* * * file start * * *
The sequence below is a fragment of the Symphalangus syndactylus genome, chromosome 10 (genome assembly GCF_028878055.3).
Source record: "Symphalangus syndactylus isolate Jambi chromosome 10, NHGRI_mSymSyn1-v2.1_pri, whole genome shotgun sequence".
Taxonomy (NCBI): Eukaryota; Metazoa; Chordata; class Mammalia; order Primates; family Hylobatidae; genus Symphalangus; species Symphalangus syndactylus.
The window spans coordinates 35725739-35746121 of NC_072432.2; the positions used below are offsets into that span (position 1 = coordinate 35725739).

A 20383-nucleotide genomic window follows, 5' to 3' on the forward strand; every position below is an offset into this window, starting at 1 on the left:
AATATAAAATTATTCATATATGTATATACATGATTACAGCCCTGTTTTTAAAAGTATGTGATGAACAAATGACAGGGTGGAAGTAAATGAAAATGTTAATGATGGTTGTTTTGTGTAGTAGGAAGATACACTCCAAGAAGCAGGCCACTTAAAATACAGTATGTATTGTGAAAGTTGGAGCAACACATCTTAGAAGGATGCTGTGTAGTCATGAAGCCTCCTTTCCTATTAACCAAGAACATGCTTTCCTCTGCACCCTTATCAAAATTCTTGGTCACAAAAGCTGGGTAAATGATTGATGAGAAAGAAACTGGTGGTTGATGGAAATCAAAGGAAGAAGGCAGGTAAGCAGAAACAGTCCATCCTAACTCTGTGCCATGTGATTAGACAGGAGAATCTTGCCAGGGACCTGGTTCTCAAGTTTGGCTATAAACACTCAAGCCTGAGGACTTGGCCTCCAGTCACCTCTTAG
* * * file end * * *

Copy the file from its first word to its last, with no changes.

The sequence below is a fragment of the Symphalangus syndactylus genome, chromosome 10 (genome assembly GCF_028878055.3).
Source record: "Symphalangus syndactylus isolate Jambi chromosome 10, NHGRI_mSymSyn1-v2.1_pri, whole genome shotgun sequence".
Taxonomy (NCBI): Eukaryota; Metazoa; Chordata; class Mammalia; order Primates; family Hylobatidae; genus Symphalangus; species Symphalangus syndactylus.
The window spans coordinates 35725739-35746121 of NC_072432.2; the positions used below are offsets into that span (position 1 = coordinate 35725739).

A 20383-nucleotide genomic window follows, 5' to 3' on the forward strand; every position below is an offset into this window, starting at 1 on the left:
AATATAAAATTATTCATATATGTATATACATGATTACAGCCCTGTTTTTAAAAGTATGTGATGAACAAATGACAGGGTGGAAGTAAATGAAAATGTTAATGATGGTTGTTTTGTGTAGTAGGAAGATACACTCCAAGAAGCAGGCCACTTAAAATACAGTATGTATTGTGAAAGTTGGAGCAACACATCTTAGAAGGATGCTGTGTAGTCATGAAGCCTCCTTTCCTATTAACCAAGAACATGCTTTCCTCTGCACCCTTATCAAAATTCTTGGTCACAAAAGCTGGGTAAATGATTGATGAGAAAGAAACTGGTGGTTGATGGAAATCAAAGGAAGAAGGCAGGTAAGCAGAAACAGTCCATCCTAACTCTGTGCCATGTGATTAGACAGGAGAATCTTGCCAGGGACCTGGTTCTCAAGTTTGGCTATAAACACTCAAGCCTGAGGACTTGGCCTCCAGTCACCTCTTAG